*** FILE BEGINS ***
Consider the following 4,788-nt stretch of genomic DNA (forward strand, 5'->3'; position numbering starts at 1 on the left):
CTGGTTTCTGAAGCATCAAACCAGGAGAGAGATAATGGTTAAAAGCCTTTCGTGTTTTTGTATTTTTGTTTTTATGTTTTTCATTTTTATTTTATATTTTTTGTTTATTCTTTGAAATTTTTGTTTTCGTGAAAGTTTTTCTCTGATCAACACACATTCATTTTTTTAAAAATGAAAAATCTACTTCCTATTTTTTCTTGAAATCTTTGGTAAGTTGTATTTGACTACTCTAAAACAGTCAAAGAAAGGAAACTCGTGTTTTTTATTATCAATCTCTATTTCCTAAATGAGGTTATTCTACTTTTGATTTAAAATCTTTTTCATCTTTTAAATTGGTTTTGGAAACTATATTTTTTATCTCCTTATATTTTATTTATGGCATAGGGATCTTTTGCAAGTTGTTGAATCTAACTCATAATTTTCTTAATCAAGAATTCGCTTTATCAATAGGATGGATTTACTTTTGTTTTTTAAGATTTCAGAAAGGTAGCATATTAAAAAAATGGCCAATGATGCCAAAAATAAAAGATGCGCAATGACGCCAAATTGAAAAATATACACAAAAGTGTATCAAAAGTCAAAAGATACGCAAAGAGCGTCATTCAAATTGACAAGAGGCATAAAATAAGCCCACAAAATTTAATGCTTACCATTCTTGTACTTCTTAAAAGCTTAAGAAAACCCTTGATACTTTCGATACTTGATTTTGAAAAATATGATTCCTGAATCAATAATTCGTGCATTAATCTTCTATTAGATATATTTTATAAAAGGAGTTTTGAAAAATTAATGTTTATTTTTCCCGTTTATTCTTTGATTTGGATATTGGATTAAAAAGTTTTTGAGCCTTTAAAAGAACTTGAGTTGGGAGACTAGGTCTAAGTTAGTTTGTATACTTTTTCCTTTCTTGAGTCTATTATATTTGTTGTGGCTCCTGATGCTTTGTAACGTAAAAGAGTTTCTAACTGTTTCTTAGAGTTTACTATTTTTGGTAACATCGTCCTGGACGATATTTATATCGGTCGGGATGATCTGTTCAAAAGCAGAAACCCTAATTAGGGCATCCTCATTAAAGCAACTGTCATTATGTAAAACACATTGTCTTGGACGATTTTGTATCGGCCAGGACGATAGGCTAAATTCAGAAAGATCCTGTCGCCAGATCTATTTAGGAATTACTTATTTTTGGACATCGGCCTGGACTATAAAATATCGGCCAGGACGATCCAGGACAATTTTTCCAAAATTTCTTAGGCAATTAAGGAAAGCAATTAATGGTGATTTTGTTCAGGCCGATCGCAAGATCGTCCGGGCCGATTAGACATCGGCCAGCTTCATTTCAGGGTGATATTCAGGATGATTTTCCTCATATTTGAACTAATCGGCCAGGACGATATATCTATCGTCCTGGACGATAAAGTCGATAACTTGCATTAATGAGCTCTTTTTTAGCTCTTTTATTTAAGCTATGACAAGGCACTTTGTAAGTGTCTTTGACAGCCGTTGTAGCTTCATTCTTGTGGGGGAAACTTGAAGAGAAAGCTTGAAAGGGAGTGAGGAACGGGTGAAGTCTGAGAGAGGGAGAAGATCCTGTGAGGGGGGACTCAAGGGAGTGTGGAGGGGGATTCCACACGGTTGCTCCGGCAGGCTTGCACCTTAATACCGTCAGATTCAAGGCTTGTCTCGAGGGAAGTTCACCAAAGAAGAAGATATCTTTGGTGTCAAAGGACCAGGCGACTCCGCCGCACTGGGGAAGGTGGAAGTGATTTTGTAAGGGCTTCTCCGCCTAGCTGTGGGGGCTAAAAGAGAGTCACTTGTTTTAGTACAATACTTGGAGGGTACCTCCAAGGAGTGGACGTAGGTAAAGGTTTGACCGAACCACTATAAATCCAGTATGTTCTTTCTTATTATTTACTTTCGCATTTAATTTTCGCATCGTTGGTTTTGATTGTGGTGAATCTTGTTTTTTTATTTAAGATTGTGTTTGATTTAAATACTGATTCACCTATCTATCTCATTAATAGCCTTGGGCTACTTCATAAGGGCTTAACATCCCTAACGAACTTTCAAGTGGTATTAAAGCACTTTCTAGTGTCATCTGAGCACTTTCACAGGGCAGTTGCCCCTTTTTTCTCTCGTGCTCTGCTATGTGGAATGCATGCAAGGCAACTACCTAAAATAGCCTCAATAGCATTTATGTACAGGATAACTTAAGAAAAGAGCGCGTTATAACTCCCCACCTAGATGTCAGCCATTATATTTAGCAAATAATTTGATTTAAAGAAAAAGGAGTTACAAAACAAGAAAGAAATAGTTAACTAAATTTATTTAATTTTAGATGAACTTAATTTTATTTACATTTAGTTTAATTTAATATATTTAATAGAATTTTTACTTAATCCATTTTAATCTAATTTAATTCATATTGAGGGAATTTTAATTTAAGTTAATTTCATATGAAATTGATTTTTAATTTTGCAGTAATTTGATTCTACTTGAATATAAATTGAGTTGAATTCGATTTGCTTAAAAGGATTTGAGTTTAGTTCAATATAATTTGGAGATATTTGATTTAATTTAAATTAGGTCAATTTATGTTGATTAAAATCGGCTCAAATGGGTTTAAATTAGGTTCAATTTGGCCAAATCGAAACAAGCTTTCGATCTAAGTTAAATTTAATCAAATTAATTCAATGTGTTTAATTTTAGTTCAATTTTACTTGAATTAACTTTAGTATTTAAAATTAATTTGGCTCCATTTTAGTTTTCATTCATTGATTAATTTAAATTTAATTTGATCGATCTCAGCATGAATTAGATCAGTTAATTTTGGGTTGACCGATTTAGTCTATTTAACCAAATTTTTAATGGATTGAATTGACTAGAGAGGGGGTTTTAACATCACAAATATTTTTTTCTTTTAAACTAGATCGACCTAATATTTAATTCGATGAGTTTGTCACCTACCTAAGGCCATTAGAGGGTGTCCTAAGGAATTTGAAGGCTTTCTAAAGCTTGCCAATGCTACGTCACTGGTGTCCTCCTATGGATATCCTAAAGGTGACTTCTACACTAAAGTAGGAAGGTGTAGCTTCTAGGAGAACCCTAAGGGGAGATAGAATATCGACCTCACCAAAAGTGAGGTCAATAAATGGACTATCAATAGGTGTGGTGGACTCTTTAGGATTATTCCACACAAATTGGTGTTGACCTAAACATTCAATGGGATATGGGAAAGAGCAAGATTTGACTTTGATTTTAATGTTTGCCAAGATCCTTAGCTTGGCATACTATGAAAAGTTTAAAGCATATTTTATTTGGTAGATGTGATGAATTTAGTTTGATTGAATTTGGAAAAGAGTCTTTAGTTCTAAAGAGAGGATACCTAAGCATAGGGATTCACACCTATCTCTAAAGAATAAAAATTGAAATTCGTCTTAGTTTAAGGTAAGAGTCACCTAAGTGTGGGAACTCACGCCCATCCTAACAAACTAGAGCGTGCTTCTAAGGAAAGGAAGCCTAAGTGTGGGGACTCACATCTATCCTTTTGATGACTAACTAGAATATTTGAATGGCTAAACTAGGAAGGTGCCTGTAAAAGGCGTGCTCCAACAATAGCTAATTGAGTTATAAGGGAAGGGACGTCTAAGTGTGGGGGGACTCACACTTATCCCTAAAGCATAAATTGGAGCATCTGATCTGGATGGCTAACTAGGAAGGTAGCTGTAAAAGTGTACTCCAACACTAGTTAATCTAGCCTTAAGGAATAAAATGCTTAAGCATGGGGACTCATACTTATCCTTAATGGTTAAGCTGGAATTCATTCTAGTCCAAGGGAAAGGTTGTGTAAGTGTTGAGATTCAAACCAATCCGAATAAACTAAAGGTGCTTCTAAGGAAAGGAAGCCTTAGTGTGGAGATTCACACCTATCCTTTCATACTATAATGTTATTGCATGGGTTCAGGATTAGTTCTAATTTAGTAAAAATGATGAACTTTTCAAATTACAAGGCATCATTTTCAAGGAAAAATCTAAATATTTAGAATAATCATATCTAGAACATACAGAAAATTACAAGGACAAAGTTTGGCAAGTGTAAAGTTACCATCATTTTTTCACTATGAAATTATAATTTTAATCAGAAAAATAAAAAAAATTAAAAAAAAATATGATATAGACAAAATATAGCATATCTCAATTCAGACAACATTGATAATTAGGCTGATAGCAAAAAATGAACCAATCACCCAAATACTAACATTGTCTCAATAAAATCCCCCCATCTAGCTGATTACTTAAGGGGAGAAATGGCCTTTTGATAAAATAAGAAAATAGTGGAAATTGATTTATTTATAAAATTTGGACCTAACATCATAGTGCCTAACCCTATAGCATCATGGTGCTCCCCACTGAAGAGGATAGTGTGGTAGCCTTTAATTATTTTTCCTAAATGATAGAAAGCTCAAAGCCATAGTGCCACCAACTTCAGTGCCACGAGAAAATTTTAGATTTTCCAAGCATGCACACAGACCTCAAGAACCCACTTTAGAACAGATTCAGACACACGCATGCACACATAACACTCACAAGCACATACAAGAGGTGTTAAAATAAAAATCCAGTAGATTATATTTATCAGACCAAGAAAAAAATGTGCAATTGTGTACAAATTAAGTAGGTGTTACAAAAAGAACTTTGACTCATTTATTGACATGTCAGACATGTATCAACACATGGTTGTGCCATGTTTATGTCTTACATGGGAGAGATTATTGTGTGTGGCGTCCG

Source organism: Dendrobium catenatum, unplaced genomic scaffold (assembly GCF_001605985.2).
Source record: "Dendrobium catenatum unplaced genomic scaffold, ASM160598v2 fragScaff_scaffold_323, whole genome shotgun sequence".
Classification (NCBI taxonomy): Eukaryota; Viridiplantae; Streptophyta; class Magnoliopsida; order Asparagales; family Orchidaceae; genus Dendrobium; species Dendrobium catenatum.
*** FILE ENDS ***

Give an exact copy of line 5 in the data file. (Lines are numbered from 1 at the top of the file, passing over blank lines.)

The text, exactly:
Classification (NCBI taxonomy): Eukaryota; Viridiplantae; Streptophyta; class Magnoliopsida; order Asparagales; family Orchidaceae; genus Dendrobium; species Dendrobium catenatum.